And as more and more incidents of aggression occur, in the dog’s mind he becomes more and more successful, and thus more and more confident. The first couple of times it happened, your dog’s body language might have shown signs of fear-based aggression, but after four or five such “successes”, the chances are that his body language is going to be fairly confident – and he will in all probability be misdiagnosed as dominant aggressive.

It is only at this point that the dog may start to regard himself as “dominant”, and to expect you to submit, but the original problem developed out of frustration, confusion, fear and anger – not status-seeking.

In fact, AMA is thought to account for most cases of “dominance” aggression referred to behaviourists.

So what should I do if I have a dominant-aggressive dog?

First and foremost, make sure that his aggression is not the result of a medical problem. There are various health factors which can influence aggression:

  • · Low-tolerance dominance aggression, where a dog will attack with very mild provocation such as being touched on the withers, may in fact be related to a problem in the neo-cortex, although this has not been clearly shown. Many of these dogs respond well to anti-depressants.
  •  Many aggressive dogs in fact suffer from hypothyroidism, and thyroid treatment will solve the problem.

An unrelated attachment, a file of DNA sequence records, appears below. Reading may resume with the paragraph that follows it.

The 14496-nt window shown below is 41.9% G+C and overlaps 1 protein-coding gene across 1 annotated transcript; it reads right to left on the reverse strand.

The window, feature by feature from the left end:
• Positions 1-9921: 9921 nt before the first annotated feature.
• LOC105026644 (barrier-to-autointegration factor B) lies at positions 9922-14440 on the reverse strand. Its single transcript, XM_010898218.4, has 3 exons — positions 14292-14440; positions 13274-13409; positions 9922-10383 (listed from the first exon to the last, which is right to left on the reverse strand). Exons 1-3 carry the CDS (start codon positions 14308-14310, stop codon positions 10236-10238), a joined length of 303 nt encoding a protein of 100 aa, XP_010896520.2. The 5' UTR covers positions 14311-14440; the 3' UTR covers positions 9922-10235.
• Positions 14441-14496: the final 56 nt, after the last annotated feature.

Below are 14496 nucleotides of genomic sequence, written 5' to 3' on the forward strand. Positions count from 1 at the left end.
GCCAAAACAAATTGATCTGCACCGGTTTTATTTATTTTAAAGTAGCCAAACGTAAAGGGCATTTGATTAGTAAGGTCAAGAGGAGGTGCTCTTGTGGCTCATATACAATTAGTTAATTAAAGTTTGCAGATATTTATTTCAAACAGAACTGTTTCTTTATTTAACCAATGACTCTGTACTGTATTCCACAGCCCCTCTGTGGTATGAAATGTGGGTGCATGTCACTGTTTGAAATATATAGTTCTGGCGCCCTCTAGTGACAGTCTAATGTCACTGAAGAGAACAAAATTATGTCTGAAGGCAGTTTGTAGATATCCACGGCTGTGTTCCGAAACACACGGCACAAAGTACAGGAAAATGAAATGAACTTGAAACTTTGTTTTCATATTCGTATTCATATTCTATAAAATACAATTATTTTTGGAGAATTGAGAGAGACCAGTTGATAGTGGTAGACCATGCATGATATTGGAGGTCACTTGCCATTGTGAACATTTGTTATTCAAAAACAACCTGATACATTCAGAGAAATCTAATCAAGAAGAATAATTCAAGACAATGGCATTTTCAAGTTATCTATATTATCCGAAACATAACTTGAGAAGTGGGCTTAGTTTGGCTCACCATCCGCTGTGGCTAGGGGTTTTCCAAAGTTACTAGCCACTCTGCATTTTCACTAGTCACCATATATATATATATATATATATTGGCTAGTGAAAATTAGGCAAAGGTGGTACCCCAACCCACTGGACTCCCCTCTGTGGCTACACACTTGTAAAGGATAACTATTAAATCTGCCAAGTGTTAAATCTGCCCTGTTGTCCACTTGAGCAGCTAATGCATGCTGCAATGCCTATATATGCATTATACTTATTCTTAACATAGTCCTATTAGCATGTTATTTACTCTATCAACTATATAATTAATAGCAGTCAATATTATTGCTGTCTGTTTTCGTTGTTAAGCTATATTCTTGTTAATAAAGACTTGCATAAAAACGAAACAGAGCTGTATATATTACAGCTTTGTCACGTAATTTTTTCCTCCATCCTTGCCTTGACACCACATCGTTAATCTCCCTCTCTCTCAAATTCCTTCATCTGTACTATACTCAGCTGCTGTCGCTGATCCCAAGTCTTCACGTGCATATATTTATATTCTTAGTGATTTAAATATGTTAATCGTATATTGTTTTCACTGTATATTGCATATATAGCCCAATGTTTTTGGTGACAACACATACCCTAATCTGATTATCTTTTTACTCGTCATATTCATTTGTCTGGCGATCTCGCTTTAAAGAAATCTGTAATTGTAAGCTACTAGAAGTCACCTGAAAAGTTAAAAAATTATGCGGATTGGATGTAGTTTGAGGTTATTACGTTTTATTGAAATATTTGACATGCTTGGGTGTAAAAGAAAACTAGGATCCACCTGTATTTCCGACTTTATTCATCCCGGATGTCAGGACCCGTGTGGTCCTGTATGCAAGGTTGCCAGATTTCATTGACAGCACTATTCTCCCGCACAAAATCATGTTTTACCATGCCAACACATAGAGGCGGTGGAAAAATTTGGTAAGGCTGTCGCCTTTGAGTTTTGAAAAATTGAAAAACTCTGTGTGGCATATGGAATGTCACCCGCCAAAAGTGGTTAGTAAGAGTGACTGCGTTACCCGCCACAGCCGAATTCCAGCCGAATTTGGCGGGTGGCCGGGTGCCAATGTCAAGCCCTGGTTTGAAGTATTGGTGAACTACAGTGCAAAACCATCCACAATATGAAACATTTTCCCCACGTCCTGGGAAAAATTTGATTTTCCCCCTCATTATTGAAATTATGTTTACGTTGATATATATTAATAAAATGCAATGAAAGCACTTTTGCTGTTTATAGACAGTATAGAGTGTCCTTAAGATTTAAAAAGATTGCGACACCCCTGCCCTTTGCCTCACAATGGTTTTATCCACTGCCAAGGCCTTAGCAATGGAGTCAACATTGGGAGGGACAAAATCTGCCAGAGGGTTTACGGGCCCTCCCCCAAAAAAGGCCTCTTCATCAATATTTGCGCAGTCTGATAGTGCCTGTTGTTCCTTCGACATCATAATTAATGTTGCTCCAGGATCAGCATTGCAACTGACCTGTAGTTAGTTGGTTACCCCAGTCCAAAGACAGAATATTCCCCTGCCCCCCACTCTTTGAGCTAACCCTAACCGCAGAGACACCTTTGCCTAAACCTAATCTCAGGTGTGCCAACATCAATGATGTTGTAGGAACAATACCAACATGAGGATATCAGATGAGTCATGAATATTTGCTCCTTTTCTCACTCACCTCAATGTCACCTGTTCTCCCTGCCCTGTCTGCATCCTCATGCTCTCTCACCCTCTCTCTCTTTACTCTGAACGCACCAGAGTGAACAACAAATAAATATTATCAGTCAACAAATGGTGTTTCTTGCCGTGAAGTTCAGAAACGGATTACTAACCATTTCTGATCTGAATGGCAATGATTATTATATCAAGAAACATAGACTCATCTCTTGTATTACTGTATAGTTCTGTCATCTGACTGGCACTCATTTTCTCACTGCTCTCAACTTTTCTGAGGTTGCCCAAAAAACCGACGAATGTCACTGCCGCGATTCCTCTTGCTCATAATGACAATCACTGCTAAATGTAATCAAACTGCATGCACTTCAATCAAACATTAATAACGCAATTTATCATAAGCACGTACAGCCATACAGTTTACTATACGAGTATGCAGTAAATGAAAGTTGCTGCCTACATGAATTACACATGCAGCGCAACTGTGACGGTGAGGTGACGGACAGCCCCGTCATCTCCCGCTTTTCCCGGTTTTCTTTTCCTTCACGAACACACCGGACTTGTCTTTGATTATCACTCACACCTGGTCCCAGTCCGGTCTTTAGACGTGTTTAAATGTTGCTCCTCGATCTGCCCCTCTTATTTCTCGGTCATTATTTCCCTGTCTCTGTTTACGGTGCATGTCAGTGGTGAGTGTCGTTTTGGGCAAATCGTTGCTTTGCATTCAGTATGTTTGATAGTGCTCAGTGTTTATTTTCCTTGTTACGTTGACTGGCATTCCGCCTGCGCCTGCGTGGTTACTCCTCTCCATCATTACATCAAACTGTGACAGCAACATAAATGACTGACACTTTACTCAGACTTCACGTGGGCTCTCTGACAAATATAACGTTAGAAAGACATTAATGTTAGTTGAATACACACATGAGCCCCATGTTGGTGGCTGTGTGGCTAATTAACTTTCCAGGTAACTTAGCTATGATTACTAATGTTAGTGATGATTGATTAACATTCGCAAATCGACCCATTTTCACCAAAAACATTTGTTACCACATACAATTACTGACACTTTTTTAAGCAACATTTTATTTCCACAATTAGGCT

• Episodic rage syndrome, sometimes called idiopathic aggression (or aggression of unknown origin) is increasingly believed to be caused by psychomotor epilepsy (seizure of the limbic system). This does not usually show up on a conventional EEG, but can be diagnosed by treating the dog with drugs which first increase and then inhibit epileptic seizure, and monitoring the aggressive behaviour shown.

Look out for simple things like sore teeth or cut feet.

Do not try to confront or “alpha-roll” your dog when he growls at you. This is a recipe for being bitten.

Become reward-orientated: start rewarding your dog for what you like rather than punishing him for what you don’t like. Make all attention and food conditional on the dog performing some or other small obedience exercise for you. This is the best way I know of “pulling rank”.

Manage the situation: do not let your dog get into the sort of situation which triggers his aggression.

Be consistent in what you reward and what you punish. This improves your dog’s ability to predict and control his environment, and thus reduces his frustration and confusion, and makes aggression less likely. Don’t let him up on your bed one day and then yell at him for climbing up the next day.

If your dog is suffering from AMA, you need to seek professional help. This is a complex condition to resolve, and your behaviourist should recommend techniques such as systematic desensitization, counter-conditioning and response prevention. Do not hire anyone who promises a quick fix or recommends severe aversives straight away.

Don’t kid yourself. An aggressive dog has to be managed for the rest of its life. Never assume that your dog is cured.

The more we learn about dogs, their species-typical behaviour, and the way they learn, the more opportunities we have for finding better, kinder and more effective ways for interacting with them. Once upon a time, the dominance approach was the only one we knew, and we did the best we could with it. But now so many more doors are opening into our dogs’ minds. Let’s go through them, and learn to deserve the love and companionship of these wonderful and unique creatures.